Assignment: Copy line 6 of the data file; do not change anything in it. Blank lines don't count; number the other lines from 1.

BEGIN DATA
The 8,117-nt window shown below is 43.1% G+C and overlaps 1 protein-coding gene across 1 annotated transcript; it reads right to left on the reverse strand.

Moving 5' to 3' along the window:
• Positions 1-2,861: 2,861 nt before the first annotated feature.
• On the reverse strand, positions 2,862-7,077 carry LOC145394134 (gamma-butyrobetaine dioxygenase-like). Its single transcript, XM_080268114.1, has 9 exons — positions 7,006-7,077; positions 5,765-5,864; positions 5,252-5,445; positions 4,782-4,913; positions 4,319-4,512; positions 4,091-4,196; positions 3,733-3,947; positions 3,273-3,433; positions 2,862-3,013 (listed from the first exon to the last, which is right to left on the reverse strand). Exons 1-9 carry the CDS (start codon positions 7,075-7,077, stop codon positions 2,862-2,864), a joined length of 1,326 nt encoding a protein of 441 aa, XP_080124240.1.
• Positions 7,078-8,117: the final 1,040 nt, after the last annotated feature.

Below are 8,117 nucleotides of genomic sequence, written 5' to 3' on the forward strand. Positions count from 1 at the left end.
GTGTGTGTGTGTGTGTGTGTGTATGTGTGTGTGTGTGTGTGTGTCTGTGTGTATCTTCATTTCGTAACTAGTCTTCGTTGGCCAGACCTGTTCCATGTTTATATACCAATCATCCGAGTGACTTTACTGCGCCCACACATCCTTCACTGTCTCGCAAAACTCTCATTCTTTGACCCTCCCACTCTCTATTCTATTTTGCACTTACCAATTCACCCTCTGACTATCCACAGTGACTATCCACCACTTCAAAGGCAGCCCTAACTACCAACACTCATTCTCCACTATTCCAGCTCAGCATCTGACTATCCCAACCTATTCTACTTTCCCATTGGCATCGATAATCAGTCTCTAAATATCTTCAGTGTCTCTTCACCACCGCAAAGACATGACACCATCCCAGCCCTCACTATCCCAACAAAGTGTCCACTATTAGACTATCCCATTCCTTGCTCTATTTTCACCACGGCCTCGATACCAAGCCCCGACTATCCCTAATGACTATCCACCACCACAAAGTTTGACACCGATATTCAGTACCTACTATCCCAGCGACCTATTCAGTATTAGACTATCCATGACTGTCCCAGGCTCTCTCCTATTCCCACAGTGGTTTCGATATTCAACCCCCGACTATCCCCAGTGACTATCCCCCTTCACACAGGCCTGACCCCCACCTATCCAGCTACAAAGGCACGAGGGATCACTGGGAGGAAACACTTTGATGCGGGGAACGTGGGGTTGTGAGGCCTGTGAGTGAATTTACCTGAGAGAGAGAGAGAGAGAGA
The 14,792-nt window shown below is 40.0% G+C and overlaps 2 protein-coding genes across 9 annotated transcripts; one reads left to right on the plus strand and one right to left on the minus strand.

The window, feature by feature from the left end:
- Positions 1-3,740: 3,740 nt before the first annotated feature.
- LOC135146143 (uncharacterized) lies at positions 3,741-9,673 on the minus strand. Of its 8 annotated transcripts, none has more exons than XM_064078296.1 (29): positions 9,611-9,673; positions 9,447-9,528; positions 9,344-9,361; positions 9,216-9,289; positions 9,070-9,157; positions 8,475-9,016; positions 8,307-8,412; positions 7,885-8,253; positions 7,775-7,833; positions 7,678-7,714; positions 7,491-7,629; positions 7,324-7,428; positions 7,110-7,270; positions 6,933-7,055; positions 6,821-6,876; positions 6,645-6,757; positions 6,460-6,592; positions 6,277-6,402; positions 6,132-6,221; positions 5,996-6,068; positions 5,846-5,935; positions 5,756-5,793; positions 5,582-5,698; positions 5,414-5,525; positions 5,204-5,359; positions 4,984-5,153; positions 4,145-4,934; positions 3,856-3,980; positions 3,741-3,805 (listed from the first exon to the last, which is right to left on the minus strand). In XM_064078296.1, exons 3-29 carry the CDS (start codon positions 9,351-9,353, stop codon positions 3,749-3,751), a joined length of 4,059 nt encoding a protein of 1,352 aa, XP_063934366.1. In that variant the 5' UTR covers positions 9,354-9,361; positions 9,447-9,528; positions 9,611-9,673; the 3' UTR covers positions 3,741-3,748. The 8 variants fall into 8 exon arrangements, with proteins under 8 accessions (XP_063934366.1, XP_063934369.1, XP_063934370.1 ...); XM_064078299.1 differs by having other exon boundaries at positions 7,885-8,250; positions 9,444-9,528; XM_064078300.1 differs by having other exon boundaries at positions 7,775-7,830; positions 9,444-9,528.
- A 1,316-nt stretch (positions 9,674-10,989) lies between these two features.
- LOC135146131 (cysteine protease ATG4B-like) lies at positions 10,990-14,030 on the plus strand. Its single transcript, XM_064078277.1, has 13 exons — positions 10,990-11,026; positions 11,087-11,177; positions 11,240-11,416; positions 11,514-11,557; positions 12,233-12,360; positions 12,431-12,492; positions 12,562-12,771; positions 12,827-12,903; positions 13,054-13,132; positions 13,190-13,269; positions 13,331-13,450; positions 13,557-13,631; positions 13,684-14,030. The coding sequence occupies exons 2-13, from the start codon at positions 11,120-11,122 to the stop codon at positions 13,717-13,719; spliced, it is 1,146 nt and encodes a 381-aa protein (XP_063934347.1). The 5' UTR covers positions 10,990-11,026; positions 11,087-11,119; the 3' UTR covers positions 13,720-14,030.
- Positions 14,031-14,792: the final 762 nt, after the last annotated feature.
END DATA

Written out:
Below are 8,117 nucleotides of genomic sequence, written 5' to 3' on the forward strand. Positions count from 1 at the left end.